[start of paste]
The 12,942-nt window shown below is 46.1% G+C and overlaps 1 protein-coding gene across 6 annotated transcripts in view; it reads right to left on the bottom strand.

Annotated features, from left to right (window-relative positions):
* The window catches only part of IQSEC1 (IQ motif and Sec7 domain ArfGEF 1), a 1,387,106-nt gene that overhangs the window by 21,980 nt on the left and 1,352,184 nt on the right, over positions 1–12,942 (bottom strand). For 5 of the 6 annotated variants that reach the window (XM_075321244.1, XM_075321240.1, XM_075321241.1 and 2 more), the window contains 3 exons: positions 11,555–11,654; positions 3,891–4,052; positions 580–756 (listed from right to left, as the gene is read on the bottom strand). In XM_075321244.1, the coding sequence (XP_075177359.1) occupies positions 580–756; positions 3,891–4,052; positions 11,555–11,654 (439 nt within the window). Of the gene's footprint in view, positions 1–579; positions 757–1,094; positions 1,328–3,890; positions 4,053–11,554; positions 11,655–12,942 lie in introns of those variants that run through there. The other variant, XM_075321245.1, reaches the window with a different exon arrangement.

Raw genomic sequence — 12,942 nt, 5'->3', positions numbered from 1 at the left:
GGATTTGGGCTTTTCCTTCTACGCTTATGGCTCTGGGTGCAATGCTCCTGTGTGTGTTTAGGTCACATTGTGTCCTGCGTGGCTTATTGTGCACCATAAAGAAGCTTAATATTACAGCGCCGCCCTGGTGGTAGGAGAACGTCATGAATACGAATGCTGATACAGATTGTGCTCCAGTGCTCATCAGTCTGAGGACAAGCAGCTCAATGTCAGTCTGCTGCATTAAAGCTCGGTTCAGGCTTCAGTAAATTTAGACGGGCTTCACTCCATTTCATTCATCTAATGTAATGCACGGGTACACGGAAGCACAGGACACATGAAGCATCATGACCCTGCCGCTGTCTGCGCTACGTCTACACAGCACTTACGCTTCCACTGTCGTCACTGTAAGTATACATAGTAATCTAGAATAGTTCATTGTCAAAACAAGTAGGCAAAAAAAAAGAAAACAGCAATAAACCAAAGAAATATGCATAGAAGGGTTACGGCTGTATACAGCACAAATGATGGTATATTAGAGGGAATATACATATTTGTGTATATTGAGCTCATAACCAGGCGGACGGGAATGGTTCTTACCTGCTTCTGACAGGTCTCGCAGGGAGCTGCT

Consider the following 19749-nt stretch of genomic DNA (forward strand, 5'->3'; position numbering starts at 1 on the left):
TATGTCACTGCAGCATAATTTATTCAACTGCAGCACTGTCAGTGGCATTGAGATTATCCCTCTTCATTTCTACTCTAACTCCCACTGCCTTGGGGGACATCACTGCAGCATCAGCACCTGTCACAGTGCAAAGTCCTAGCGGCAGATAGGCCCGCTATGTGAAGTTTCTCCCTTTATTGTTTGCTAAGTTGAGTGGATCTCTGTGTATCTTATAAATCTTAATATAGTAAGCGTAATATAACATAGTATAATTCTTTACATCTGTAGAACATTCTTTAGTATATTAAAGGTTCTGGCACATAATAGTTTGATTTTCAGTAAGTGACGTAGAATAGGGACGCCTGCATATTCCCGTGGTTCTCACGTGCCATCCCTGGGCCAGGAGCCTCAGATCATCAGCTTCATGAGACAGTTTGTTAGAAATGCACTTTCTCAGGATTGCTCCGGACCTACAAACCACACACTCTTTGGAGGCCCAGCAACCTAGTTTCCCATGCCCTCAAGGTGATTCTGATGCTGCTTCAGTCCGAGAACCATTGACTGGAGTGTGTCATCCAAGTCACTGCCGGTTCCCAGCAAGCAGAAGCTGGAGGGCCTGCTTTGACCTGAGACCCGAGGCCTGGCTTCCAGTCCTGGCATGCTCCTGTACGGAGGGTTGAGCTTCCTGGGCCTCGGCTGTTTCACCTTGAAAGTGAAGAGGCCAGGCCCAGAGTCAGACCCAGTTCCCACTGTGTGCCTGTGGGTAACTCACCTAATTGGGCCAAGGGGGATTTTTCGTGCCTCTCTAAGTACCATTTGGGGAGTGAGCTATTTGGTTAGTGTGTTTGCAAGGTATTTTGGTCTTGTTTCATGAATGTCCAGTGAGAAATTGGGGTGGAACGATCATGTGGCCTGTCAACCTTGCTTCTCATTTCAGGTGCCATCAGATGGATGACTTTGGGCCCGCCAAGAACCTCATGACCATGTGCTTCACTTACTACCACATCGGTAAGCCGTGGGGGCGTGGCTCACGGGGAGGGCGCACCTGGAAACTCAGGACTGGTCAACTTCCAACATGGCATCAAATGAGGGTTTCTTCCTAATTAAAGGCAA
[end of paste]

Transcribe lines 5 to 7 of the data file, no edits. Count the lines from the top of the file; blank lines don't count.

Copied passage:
GGATTTGGGCTTTTCCTTCTACGCTTATGGCTCTGGGTGCAATGCTCCTGTGTGTGTTTAGGTCACATTGTGTCCTGCGTGGCTTATTGTGCACCATAAAGAAGCTTAATATTACAGCGCCGCCCTGGTGGTAGGAGAACGTCATGAATACGAATGCTGATACAGATTGTGCTCCAGTGCTCATCAGTCTGAGGACAAGCAGCTCAATGTCAGTCTGCTGCATTAAAGCTCGGTTCAGGCTTCAGTAAATTTAGACGGGCTTCACTCCATTTCATTCATCTAATGTAATGCACGGGTACACGGAAGCACAGGACACATGAAGCATCATGACCCTGCCGCTGTCTGCGCTACGTCTACACAGCACTTACGCTTCCACTGTCGTCACTGTAAGTATACATAGTAATCTAGAATAGTTCATTGTCAAAACAAGTAGGCAAAAAAAAAGAAAACAGCAATAAACCAAAGAAATATGCATAGAAGGGTTACGGCTGTATACAGCACAAATGATGGTATATTAGAGGGAATATACATATTTGTGTATATTGAGCTCATAACCAGGCGGACGGGAATGGTTCTTACCTGCTTCTGACAGGTCTCGCAGGGAGCTGCT

Consider the following 19749-nt stretch of genomic DNA (forward strand, 5'->3'; position numbering starts at 1 on the left):
TATGTCACTGCAGCATAATTTATTCAACTGCAGCACTGTCAGTGGCATTGAGATTATCCCTCTTCATTTCTACTCTAACTCCCACTGCCTTGGGGGACATCACTGCAGCATCAGCACCTGTCACAGTGCAAAGTCCTAGCGGCAGATAGGCCCGCTATGTGAAGTTTCTCCCTTTATTGTTTGCTAAGTTGAGTGGATCTCTGTGTATCTTATAAATCTTAATATAGTAAGCGTAATATAACATAGTATAATTCTTTACATCTGTAGAACATTCTTTAGTATATTAAAGGTTCTGGCACATAATAGTTTGATTTTCAGTAAGTGACGTAGAATAGGGACGCCTGCATATTCCCGTGGTTCTCACGTGCCATCCCTGGGCCAGGAGCCTCAGATCATCAGCTTCATGAGACAGTTTGTTAGAAATGCACTTTCTCAGGATTGCTCCGGACCTACAAACCACACACTCTTTGGAGGCCCAGCAACCTAGTTTCCCATGCCCTCAAGGTGATTCTGATGCTGCTTCAGTCCGAGAACCATTGACTGGAGTGTGTCATCCAAGTCACTGCCGGTTCCCAGCAAGCAGAAGCTGGAGGGCCTGCTTTGACCTGAGACCCGAGGCCTGGCTTCCAGTCCTGGCATGCTCCTGTACGGAGGGTTGAGCTTCCTGGGCCTCGGCTGTTTCACCTTGAAAGTGAAGAGGCCAGGCCCAGAGTCAGACCCAGTTCCCACTGTGTGCCTGTGGGTAACTCACCTAATTGGGCCAAGGGGGATTTTTCGTGCCTCTCTAAGTACCATTTGGGGAGTGAGCTATTTGGTTAGTGTGTTTGCAAGGTATTTTGGTCTTGTTTCATGAATGTCCAGTGAGAAATTGGGGTGGAACGATCATGTGGCCTGTCAACCTTGCTTCTCATTTCAGGTGCCATCAGATGGATGACTTTGGGCCCGCCAAGAACCTCATGACCATGTGCTTCACTTACTACCACATCGGTAAGCCGTGGGGGCGTGGCTCACGGGGAGGGCGCACCTGGAAACTCAGGACTGGTCAACTTCCAACATGGCATCAAATGAGGGTTTCTTCCTAATTAAAGGCAA